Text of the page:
Not only did Cal continue its pattern of playing poorly on the road after being outstanding at home, but the Bears also lost Kevin Riley, the only player who has received meaningful playing time at quarterback the past two seasons.
Riley sustained a knee injury in the first quarter and probably will miss the rest of the season. He will certainly miss the Bears' Nov. 6 game at Washington State, which means inexperienced Brock Mansion will be the Bears' quarterback when Cal tries to end its road problems.
The disparity between Cal's effectiveness at home and on the road is as inexplicable as it is vast. The Bears are 4-0 at home, with all four wins coming by lopsided margins, including the 50-17 victory over Arizona State on Oct. 23. But Cal is 0-4 on the road, and it has been blown out three times. That includes the loss to Oregon State, which totally dominated the first half while building a 28-0 halftime lead.
"We really couldn't stop them for most of the game," Cal coach Jeff Tedford said.
Although the Cal offense has struggled on the road, it is the Bears' defense that defies explanation. The Bears have been outstanding on defense at home. Cal's defense has not yielded more than seven points in any home game, and it gave up just three points against Arizona State, which scored its two touchdowns on a fumble return and a blocked punt.
But on the road, the Bears' defense has been almost non-existent. Cal's defense did play well in a 10-9 road loss to Arizona, but Nevada, USC and Oregon State marched through the Cal defense almost unopposed in the first half of those three games. USC rolled up 42 first-half points, and Oregon State scored 28 points while collecting 16 first downs and 256 yards over the first two quarters.
Cal focused its defensive attention on Oregon State tailback Jacquizz Rodgers, but Rodgers rushed for 119 yards, more than half of which came in the first quarter, and he also threw a touchdown pass.
Washington State's offense is the weakest in the Pac-10, but the Bears' defensive problems on the road suggest even the Cougars and quarterback Jeff Tuel may have offensive success against them.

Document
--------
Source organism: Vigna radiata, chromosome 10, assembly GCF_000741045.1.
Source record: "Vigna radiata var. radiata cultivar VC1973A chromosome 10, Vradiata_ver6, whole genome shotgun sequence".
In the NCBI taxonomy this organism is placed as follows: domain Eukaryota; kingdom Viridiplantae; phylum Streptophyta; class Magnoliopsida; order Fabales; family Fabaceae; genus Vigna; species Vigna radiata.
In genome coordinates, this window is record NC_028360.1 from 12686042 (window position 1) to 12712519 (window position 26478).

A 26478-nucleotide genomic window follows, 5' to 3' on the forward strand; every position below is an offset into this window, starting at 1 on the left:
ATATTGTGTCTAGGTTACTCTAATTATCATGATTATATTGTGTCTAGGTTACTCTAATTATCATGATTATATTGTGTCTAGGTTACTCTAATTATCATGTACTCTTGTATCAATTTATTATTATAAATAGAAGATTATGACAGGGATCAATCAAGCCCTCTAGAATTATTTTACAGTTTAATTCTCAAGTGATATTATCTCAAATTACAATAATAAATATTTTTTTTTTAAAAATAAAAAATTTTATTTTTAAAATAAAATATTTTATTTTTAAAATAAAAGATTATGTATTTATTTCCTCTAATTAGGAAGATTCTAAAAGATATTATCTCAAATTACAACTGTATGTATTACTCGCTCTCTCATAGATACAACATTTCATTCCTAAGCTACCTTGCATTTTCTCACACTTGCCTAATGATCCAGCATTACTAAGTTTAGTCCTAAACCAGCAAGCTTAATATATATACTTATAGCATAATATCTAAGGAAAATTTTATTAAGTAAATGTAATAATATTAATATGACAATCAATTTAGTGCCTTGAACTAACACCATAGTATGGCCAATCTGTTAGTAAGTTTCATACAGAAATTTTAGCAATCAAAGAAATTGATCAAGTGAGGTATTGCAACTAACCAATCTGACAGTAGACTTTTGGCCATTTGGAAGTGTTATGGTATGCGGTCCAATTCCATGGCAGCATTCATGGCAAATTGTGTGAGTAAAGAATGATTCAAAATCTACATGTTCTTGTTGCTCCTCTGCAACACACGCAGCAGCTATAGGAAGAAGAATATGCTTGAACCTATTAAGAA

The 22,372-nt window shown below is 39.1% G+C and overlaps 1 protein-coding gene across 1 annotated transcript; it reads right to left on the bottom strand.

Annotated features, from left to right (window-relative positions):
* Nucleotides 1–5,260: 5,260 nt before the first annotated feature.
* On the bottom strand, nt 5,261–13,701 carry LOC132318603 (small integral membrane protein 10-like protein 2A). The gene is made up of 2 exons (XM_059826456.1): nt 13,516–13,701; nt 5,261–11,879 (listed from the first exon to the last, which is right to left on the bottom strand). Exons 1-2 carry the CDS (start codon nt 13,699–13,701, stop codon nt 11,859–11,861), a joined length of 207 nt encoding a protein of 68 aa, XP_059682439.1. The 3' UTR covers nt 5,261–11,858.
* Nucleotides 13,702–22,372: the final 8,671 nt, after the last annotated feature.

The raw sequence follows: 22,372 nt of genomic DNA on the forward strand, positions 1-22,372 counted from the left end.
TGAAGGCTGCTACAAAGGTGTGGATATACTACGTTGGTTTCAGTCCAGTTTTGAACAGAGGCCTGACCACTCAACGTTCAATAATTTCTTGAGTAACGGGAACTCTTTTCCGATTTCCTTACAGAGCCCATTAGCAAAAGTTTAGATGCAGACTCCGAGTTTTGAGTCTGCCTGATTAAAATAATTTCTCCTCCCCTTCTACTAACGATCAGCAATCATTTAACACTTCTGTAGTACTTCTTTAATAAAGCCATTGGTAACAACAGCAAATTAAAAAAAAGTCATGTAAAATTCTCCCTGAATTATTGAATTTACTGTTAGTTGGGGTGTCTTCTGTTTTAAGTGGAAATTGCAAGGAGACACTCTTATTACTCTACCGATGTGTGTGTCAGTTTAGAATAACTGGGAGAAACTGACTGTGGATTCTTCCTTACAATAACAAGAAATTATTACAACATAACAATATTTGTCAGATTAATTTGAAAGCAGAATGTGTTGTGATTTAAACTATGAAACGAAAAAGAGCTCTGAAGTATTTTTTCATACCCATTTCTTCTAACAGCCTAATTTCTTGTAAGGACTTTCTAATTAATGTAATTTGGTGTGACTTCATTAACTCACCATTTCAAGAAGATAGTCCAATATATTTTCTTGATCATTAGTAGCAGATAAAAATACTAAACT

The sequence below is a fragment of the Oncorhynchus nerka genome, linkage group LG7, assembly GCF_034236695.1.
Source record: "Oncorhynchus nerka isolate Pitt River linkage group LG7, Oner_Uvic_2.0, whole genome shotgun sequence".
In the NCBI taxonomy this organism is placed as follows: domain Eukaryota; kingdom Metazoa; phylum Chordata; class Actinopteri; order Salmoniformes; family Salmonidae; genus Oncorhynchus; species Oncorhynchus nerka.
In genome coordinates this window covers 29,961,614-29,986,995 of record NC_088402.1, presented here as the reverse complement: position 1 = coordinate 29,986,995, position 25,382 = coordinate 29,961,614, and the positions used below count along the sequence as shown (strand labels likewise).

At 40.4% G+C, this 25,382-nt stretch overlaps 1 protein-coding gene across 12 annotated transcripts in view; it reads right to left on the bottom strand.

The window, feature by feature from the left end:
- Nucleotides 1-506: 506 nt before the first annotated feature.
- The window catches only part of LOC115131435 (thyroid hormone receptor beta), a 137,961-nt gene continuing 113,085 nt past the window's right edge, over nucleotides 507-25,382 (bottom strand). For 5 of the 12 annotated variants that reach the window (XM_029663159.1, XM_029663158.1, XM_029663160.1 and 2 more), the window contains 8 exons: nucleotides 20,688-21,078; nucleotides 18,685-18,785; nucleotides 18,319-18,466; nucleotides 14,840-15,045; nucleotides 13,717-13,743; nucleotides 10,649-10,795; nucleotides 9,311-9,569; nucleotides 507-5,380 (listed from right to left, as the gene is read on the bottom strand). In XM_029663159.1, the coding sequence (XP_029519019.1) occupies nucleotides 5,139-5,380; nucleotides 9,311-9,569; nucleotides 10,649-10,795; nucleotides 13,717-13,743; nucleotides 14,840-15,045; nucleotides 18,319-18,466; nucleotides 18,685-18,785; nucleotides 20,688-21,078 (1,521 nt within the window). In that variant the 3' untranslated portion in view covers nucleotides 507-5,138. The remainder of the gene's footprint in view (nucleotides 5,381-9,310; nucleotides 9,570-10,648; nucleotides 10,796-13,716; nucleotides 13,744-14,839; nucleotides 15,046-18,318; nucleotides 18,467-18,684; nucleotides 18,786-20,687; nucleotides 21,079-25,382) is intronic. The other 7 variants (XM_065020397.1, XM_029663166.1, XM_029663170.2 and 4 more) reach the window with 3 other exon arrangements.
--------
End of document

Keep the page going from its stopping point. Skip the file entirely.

And the Cal offense is a bigger question mark. Mansion had attempted one pass -- an incompletion -- before the Oregon State game, and he had not completed a pass since 2008.
Mansion performed adequately against Oregon State, completing 14 of 24 passes. His success in the closing minutes, when he was 6-for-6 on Cal's final possession that produced a touchdown, may provide him with some confidence, although it came well after the game had been decided and with Oregon State's defense no longer applying pressure.
Cal may rely more heavily on its running game against the Cougars, but tailback Shane Vereen managed just 53 rushing yards on 12 carries against the Beavers.
NOTES & QUOTES
GAME BALL GOES TO: WR Keenan Allen -- Allen had 171 all-purpose yards, including 65 yards on eight receptions. It was the second straight game in which the freshman produced pretty good numbers. But Allen also fumbled the ball away in the second quarter, and a lot of his all-purpose yardage came because he returned so many kickoffs. Nobody really deserved a game ball.
KEEP AN EYE ON: QB Brock Mansion -- Mansion had been the third-string quarterback most of the season, and he just surpassed Beau Sweeney for the backup spot in the week leading up to the Oct. 23 game against Arizona State. Mansion has the tools. A smart player who has a good arm, Mansion had decent numbers (14-for-24, no interceptions) against Oregon State in the first meaningful playing time of his career. He may be the Bears' quarterback the rest of the season, and the Bears' chances of getting into a bowl for the eighth straight season rest with him. If he plays well the rest of the season, he could secure the starting quarterback spot for next year.
QUOTE TO NOTE: "It looked like we never practiced with noise before." -- Cal coach Jeff Tedford, on the Bears' execution and penalty problems in front of Oregon State's crowd.
STRATEGY AND PERSONNEL
LOOKING GOOD: Punter Bryan Anger and the Bears' punt coverage team. Anger was not great, but he did average 43.5 yards on his eight punts, including a 61-yarder. Oregon State returned only one of those punts, for a total of 5 yards, so the punt coverage was good, too. The punting team won this award by default.
STILL NEEDS WORK: Everything needs work, but the one thing Cal must do is stay out of difficult down-and-distance situations while having bad field position on offense. On nearly every first-half possession against USC and Oregon State, the Bears found themselves deep in their own territory facing third down with more than 10 yards to go. The offensive rhythm Cal developed at home never developed in the Bears' road games. That will be particularly important with a different, inexperienced quarterback in charge of the Cal offense for the immediate future and perhaps for the rest of the season.